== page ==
[Twisted-web] Leaf Resources with child Leaf Resources

exarkun at twistedmatrix.com exarkun at twistedmatrix.com
Wed Feb 29 15:32:03 EST 2012

On 07:53 pm, jacek99 at gmail.com wrote:
>See comments below
>On Wed, Feb 29, 2012 at 2:45 PM, <exarkun at twistedmatrix.com> wrote:
>>On 06:09 pm, jacek99 at gmail.com wrote:
>>Well.... my first reaction is that this doesn't make sense.  Leaves
>>don't have leaves.  That's what makes them leaves.
>>Your CustomerRestService is not a leaf resource.
>it handles GET/POST/PUT/DELETE requests for the Customer entity. If I 
>coding in raw twisted.web, that means
>I would need to handle the render_GET, render_POST, etc. in this class.
>Isn't that what classifies it as a leaf resource (i.e. one that 
>handles HTTP requests instead of just passing them down to a child)?

If CustomerRestService is the resource for requests like:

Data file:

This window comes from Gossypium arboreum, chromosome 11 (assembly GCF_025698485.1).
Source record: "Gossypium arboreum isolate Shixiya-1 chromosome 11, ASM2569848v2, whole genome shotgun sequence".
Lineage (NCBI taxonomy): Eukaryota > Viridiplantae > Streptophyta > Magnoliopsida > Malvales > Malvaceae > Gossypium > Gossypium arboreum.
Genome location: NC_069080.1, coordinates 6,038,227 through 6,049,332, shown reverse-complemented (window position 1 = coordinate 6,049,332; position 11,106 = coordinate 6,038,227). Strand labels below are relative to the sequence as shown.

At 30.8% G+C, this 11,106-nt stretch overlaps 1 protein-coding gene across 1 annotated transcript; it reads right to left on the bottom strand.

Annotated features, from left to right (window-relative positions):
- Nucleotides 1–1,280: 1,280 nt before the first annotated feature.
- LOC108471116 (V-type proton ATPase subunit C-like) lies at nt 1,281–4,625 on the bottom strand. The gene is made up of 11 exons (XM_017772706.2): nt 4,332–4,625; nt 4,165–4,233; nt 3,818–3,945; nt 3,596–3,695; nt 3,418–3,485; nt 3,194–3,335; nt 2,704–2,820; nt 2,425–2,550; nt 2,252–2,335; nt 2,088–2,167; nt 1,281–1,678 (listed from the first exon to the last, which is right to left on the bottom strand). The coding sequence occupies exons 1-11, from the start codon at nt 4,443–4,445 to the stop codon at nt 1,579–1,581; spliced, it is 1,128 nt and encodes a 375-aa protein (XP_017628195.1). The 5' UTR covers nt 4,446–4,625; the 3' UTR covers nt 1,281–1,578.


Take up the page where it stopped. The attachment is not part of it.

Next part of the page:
GET /services
    POST /services
    PUT /services
    DELETE /services

That does not make it a leaf resource.  That just makes it a resource.

If CustomerRestService is the resource for requests like:

    GET/POST/PUT/DELETE /services
    GET/POST/PUT/DELETE /services/something/else

That makes it a leaf resource.

>> >about nested URL schemes, e.g.
>>Right.  Because "nested leaf resource" is self contradictory.
>Well, not in REST...nested resources under another other is the norm in
>defining URL schemes in REST apps.

I don't think REST has anything to say about "leaf resources", because 
they're an API convenience invented by Twisted Web.

>Or does the concept of a REST service for an entity simply not map at 
>to what Twisted Web defines as a Resource?
>Apart from what I said above, and still not really understanding why 
>>want this, the implementation of the traversal mechanism is exposed as
>>`twisted.web.resource.getChildForRequest`.  After you stop traversal
>>with your first "leaf" resource, you can finish it by calling
>>`getChildForRequest` manually, and then manually rendering the 
>Let me look at that. But it seems counter-intuitive for a typical REST 

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